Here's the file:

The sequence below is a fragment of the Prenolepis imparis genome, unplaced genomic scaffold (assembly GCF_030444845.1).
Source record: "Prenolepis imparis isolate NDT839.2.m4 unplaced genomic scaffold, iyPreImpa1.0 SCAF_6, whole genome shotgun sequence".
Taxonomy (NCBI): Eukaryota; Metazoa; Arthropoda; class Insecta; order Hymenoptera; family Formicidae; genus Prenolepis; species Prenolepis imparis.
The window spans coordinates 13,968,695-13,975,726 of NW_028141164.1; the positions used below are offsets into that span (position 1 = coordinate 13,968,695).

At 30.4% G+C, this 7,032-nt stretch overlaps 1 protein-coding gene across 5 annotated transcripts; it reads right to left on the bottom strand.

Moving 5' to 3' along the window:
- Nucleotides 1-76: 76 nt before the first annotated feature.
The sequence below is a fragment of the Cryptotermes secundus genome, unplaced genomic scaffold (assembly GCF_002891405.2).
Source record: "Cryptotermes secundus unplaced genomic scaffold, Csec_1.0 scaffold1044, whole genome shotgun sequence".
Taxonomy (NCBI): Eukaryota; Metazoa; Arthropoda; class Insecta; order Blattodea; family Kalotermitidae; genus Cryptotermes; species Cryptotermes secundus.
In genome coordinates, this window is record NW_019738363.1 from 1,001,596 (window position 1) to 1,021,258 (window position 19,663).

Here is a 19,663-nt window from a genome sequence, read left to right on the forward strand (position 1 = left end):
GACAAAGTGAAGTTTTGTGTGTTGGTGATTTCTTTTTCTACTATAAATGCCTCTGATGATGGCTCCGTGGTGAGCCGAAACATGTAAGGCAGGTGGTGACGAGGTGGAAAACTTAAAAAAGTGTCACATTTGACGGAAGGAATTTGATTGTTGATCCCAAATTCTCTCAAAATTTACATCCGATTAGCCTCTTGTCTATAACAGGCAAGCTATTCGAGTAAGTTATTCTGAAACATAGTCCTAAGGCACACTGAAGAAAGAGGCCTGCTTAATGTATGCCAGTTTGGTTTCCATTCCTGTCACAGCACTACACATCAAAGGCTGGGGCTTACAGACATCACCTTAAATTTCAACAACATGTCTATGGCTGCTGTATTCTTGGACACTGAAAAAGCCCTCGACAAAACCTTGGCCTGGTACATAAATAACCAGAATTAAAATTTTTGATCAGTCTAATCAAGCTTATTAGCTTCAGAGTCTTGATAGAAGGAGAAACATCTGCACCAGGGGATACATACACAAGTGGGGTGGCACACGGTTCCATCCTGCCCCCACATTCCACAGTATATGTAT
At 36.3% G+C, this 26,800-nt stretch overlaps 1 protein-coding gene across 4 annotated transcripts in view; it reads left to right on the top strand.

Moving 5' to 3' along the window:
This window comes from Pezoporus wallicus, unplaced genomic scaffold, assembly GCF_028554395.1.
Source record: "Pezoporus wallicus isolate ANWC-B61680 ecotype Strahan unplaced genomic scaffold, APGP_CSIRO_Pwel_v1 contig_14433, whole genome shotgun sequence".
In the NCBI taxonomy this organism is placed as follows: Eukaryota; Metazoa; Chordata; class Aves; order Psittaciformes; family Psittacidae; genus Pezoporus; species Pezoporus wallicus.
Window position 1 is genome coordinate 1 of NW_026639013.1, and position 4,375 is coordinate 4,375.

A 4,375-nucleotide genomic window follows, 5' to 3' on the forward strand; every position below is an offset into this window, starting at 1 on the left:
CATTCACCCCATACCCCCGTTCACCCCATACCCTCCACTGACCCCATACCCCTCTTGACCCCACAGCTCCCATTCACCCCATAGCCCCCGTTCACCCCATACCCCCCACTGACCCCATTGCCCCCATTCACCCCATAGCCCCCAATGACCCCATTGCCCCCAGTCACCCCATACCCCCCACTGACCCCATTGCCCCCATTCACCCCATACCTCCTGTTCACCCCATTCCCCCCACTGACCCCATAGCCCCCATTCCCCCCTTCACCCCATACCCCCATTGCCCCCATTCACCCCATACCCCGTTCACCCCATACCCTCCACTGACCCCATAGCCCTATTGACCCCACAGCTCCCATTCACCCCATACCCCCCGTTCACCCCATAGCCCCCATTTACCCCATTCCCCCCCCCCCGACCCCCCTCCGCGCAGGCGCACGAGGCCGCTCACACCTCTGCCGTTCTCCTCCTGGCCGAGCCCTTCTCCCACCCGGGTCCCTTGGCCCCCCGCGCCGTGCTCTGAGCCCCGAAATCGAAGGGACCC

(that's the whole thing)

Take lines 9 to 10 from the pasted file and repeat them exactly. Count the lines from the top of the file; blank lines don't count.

Source record: "Cryptotermes secundus unplaced genomic scaffold, Csec_1.0 scaffold1044, whole genome shotgun sequence".
Taxonomy (NCBI): Eukaryota; Metazoa; Arthropoda; class Insecta; order Blattodea; family Kalotermitidae; genus Cryptotermes; species Cryptotermes secundus.